CART-Wheel and rare cancer research – how does one relate to the other?
Each letter stands for how the unique CART-Wheel initiative empowers patients and families to utilise and share information about their tumours and conditions to inform research and patient outcomes across the globe.
The meaning behind CART-Wheel is the Center for Analysis of Rare Tumours, but it also outlines the process undertaken as part of the Center’s work:
C ollect information from many people
A nalyse the information about rare tumours
R esearch new discoveries for rare tumours
T reat rare tumours more effectively
CART-Wheel is an online portal powered by patients and families, for patients and families.
“The project was actually initiated by the mother of a rare cancer patient, Cynthia Pollak,” Dr Damien Kee, CART-Wheel Research Fellow explained.
“Cynthia’s son, Danny was diagnosed with a rare vascular cancer known as Hemangioendothelioma in 2004. Like many rare cancer patients, she struggled to find information, treatment options and support for Danny so she embarked on her own research.
“She used the internet to begin searching for and collecting stories of patients with the same diagnosis from across the globe. She ended up amassing around 300 stories and formed one of the first consumer-led rare cancer registries in the world.”
Cynthia then approached leading Australian Oncologist, Prof Clare Scott about her work and findings and so CART-Wheel was born.
“CART-Wheel is a patient-facing registry for rare cancers. It is designed to collect information directly from people who live with rare cancers and tumours,” Dr Kee continued.
“Effective research into rare tumours is difficult due to the small numbers of each type of tumour diagnosed each year. Usually we need to study large numbers of cases in order to identify patterns that tell us important information about how a tumour behaves or what kind of treatments work best.
“By creating a registry accessible to patients on the internet we can bring together data provided by individuals from all over the world, giving researchers access to a greater wealth of information.”
Any patient with a rare or less common tumour type or an inherited risk for cancer can contribute to CART-Wheel by completing an online, privacy protected questionnaire about their condition. As part of this, they can opt to make their information available to researchers globally, choose to de-identify details, and can make their submission accessible to their Oncologist as well as the registry’s findings in order to enhance their care.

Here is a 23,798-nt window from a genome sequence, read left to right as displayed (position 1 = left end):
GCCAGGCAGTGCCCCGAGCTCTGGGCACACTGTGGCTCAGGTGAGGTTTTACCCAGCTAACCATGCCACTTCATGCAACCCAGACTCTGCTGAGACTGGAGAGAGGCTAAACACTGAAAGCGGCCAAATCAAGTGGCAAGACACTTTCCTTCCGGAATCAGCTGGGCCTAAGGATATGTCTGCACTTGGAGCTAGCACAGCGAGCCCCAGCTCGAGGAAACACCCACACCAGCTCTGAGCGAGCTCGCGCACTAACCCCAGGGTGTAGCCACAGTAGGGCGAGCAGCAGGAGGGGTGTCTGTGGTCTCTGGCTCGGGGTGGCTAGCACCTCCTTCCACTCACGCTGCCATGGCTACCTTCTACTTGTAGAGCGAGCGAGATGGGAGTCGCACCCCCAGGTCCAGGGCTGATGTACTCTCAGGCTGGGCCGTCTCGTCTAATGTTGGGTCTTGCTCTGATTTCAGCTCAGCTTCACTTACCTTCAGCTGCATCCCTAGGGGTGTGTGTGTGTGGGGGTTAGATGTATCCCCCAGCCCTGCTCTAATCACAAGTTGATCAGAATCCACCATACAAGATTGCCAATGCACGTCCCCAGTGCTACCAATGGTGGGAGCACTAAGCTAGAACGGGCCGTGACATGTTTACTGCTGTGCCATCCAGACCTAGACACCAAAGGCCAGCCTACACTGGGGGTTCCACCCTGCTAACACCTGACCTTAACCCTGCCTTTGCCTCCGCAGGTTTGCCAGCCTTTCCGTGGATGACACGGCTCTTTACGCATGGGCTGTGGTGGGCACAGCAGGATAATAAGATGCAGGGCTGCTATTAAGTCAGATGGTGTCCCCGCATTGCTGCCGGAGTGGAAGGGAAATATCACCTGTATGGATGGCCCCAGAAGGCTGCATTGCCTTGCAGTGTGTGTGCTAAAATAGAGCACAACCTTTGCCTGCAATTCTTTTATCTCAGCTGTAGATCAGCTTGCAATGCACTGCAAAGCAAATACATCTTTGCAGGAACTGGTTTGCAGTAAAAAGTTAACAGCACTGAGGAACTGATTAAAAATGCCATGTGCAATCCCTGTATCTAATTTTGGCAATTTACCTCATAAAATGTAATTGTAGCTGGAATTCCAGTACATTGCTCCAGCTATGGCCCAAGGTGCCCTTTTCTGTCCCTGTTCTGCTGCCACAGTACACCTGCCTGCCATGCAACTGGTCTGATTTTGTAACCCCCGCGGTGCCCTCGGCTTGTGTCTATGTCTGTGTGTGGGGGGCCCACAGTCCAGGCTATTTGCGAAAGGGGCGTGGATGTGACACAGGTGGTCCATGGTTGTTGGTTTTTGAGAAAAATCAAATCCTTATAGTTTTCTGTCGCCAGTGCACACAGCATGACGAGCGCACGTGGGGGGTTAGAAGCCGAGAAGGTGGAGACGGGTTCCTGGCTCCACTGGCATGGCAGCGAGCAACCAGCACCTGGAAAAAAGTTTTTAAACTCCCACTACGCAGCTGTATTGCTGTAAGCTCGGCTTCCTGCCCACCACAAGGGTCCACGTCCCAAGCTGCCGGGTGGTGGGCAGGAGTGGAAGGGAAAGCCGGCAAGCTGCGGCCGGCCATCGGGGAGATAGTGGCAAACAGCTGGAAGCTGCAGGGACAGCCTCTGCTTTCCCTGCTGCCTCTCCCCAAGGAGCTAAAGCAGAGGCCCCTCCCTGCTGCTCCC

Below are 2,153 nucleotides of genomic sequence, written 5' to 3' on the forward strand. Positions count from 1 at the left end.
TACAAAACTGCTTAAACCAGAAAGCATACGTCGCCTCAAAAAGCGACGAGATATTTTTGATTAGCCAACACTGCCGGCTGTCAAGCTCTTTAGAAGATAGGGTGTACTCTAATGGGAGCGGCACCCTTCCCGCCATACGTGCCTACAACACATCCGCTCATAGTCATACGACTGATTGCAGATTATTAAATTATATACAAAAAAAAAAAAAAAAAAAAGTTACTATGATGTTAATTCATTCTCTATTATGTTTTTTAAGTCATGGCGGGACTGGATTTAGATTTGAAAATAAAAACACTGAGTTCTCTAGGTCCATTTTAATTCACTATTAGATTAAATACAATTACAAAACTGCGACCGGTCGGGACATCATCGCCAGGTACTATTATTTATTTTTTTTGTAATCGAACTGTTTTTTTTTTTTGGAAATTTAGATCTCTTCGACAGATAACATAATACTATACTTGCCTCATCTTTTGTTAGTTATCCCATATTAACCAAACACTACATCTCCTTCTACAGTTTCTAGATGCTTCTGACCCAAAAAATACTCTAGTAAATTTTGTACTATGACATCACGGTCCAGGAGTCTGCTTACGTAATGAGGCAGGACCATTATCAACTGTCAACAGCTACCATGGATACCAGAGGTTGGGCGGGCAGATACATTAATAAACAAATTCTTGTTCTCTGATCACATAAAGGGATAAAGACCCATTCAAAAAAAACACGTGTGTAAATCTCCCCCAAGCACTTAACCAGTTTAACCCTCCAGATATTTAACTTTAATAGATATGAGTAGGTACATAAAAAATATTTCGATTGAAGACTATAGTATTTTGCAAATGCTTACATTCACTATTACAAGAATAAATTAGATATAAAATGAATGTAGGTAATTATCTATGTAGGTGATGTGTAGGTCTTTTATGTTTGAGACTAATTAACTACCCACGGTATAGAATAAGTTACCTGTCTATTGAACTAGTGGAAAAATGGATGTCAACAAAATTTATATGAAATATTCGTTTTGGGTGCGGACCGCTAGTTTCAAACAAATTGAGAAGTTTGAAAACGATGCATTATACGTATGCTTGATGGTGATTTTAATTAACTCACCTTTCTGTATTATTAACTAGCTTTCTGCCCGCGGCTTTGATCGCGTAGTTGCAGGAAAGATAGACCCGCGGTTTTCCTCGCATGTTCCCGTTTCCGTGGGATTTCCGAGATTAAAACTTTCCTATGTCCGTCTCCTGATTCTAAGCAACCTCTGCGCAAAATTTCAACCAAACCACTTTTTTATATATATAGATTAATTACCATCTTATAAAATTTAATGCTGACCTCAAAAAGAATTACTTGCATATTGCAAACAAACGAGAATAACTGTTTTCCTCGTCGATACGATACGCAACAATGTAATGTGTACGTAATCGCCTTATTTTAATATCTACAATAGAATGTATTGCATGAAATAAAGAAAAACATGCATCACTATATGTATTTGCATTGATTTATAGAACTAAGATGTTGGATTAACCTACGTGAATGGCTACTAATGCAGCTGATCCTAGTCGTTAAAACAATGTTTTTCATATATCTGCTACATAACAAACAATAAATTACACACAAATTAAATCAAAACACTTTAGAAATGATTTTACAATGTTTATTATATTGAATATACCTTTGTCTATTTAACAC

CART-Wheel links patients with clinical trials as well, helping patients to find researchers, and researchers to find patients worldwide.
The team also partners with consumer groups to enhance research efforts and improve patient outcomes. An example of this is the WhiMSICAL study, which aims to better understand Waldenström Macroglobulinemia (WM), a rare type of slow-growing, non-Hodgkin lymphoma.
“We have teamed up with the WM community globally for this project - through the International Waldenström's Macroglobulinemia Foundation (IWMF) and through WMozzies in Australia,” Dr Kee said.
“These types of collaborations are assisting all groups involved, and clinicians and patients worldwide, to better understand the nature of specific rare diseases and the patients’ response to currently used treatments in Australia and internationally by generating data through CART-WHEEL questionnaire.”
All of this work comes down to the involvement of patients and families, and this remains the focus of CART-Wheel.
“Without the engagement of patients and families a lot of this wouldn’t be possible. They’re helping to inform future treatments and they’re helping to put together information that wouldn’t otherwise be available. We are grateful to have so many involved as partners in research,” Dr Kee shared.